View the access keys for the storage account you created:
az storage account keys list \ --resource-group myResourceGroup \ --account-name mystorageaccount
The output is similar to:
info: Executing command storage account keys list + Getting storage account keys data: Name Key Permissions data: ---- ---------------------------------------------------------------------------------------- ----------- data: key1 d4XAvZzlGAgWdvhlWfkZ9q4k9bYZkXkuPCJ15NTsQOeDeowCDAdB80r9zA/tUINApdSGQ94H9zkszYyxpe8erw== Full data: key2 Ww0T7g4UyYLaBnLYcxIOTVziGAAHvU+wpwuPvK4ZG0CDFwu/mAxS/YYvAQGHocq1w7/3HcalbnfxtFdqoXOw8g== Full info: storage account keys list command OK
Make a note of key1 as you will use it to interact with your storage account in the next steps.
Create a storage container
In the same way that you create different directories to logically organize your local file system, you create containers within a storage account to organize your disks. A storage account can contain any number of containers. Create a container with az storage container create.
The following example creates a container named mydisks:
az storage container create \ --account-name mystorageaccount \ --name mydisks
Upload the VHD
Now upload your custom disk with az storage blob upload. You upload and store your custom disk as a page blob.
Specify your access key, the container you created in the previous step, and then the path to the custom disk on your local computer:
az storage blob upload --account-name mystorageaccount \ --account-key key1 \ --container-name mydisks \ --type page \ --file /path/to/disk/mydisk.vhd \ --name myDisk.vhd
Uploading the VHD may take a while.
Create a managed disk
Create a managed disk from the VHD using az disk create. The following example creates a managed disk named myManagedDisk from the VHD you uploaded to your named storage account and container:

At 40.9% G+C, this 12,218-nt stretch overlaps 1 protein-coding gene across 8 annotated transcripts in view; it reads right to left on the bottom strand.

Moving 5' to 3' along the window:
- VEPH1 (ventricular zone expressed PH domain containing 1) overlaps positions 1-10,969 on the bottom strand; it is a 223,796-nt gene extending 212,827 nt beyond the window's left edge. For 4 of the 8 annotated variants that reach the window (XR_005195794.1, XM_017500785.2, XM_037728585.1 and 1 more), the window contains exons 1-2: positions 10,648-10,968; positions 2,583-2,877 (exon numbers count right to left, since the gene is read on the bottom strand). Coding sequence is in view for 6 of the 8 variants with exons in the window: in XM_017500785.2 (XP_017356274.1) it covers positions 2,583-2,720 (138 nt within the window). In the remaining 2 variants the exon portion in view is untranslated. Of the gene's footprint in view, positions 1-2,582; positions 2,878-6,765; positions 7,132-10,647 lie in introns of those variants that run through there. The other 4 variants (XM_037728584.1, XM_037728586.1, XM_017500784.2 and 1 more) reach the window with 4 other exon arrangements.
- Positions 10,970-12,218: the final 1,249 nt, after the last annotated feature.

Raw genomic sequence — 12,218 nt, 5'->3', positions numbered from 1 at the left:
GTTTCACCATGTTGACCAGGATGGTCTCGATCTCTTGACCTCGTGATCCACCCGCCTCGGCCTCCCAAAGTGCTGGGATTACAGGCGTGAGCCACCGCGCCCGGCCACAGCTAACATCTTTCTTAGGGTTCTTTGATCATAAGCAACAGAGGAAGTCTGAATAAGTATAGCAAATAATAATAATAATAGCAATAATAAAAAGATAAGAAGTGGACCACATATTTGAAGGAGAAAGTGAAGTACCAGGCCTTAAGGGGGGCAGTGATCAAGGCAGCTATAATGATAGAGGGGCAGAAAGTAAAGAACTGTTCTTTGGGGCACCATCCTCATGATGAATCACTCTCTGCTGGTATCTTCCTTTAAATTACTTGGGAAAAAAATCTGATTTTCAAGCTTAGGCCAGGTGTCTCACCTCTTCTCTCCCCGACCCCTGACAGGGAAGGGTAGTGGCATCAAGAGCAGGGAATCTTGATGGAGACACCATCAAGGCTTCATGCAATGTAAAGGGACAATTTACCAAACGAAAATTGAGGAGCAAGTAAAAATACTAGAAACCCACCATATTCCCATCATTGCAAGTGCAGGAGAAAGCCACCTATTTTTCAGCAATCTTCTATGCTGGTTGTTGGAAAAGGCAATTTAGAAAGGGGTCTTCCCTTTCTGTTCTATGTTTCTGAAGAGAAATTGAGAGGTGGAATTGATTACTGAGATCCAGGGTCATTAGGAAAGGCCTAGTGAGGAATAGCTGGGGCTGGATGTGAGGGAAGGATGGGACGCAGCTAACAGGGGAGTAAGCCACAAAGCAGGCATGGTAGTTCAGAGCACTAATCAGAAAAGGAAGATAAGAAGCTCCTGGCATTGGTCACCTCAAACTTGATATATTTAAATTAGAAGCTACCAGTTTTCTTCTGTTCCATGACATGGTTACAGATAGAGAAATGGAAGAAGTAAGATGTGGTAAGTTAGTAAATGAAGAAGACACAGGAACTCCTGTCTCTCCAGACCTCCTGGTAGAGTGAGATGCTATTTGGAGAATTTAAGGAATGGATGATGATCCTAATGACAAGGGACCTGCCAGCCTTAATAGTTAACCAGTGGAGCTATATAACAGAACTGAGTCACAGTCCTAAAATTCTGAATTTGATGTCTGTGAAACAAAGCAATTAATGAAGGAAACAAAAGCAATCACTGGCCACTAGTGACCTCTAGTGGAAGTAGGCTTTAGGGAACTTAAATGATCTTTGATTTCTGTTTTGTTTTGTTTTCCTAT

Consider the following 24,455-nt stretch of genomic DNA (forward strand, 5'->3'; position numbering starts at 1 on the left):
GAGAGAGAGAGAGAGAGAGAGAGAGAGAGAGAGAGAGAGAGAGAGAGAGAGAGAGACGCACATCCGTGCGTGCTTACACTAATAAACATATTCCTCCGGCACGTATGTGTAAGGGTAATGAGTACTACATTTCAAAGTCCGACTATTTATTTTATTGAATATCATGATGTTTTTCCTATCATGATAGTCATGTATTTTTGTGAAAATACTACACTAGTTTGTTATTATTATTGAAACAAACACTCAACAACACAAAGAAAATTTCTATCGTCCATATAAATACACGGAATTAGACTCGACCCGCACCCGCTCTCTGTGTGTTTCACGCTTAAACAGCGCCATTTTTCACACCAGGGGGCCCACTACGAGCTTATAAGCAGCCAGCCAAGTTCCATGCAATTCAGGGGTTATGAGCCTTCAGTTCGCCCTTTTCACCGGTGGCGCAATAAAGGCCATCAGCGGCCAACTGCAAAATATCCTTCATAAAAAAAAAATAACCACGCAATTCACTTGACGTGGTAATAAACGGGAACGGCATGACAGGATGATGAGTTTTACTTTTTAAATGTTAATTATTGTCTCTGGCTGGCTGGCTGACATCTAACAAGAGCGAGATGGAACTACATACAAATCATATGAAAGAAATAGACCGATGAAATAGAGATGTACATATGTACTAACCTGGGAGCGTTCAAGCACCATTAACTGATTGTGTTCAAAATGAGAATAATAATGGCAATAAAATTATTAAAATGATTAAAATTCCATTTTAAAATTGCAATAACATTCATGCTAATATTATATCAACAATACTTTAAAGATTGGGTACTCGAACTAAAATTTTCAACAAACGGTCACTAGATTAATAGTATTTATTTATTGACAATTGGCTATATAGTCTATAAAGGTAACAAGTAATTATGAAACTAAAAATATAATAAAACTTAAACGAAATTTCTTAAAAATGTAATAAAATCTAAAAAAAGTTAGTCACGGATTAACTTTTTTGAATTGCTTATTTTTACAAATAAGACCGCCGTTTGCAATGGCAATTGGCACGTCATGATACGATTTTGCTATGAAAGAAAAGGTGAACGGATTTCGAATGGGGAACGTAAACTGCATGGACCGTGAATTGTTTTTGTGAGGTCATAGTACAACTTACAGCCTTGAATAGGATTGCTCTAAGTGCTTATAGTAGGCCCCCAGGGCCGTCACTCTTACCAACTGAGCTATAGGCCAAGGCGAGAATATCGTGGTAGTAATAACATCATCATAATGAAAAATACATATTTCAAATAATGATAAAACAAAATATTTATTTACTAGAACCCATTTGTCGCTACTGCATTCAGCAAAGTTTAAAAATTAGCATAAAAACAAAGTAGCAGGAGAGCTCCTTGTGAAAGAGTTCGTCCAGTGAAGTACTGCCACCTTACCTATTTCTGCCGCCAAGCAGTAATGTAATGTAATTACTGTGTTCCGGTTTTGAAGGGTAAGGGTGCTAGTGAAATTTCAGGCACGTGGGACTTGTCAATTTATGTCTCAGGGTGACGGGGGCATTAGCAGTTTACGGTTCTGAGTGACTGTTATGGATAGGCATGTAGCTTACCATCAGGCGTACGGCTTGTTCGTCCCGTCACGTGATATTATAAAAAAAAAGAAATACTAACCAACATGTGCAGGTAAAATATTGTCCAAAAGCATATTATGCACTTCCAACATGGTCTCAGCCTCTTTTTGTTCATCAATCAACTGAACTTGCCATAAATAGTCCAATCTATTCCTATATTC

az disk create \ --resource-group myResourceGroup \ --name myManagedDisk \ --source https://mystorageaccount.blob.core.windows.net/mydisks/myDisk.vhd
Option 2: Copy an existing VM
You can also create the customized VM in Azure and then copy the OS disk and attach it to a new VM to create another copy. This is fine for testing, but if you want to use an existing Azure VM as the model for multiple new VMs, you really should create an image instead. For more information about creating an image from an existing Azure VM, see Create a custom image of an Azure VM using the CLI
Create a snapshot
This example creates a snapshot of a VM named myVM in resource group myResourceGroup and creates a snapshot named osDiskSnapshot.
osDiskId=$(az vm show -g myResourceGroup -n myVM --query "storageProfile.osDisk.managedDisk.id" -o tsv) az snapshot create \ -g myResourceGroup \ --source "$osDiskId" \ --name osDiskSnapshot
Create the managed disk
Create a new managed disk from the snapshot.
Get the ID of the snapshot. In this example, the snapshot is named osDiskSnapshot and it is in the myResourceGroup resource group.
snapshotId=$(az snapshot show --name osDiskSnapshot --resource-group myResourceGroup --query [id] -o tsv)
Create the managed disk. In this example, we will create a managed disk named myManagedDisk from our snapshot, that is 128GB in size in standard storage.
az disk create \ --resource-group myResourceGroup \ --name myManagedDisk \ --sku Standard_LRS \ --size-gb 128 \ --source $snapshotId
Create the VM
Now, create your VM with az vm create and attach (--attach-os-disk) the managed disk as the OS disk. The following example creates a VM named myNewVM using the managed disk created from your uploaded VHD:
az vm create \ --resource-group myResourceGroup \ --location eastus \ --name myNewVM \ --os-type linux \ --attach-os-disk myManagedDisk
You should be able to SSH into the VM using the credentials from the source VM.
After you have prepared and uploaded your custom virtual disk, you can read more about using Resource Manager and templates. You may also want to add a data disk to your new VMs. If you have applications running on your VMs that you need to access, be sure to open ports and endpoints.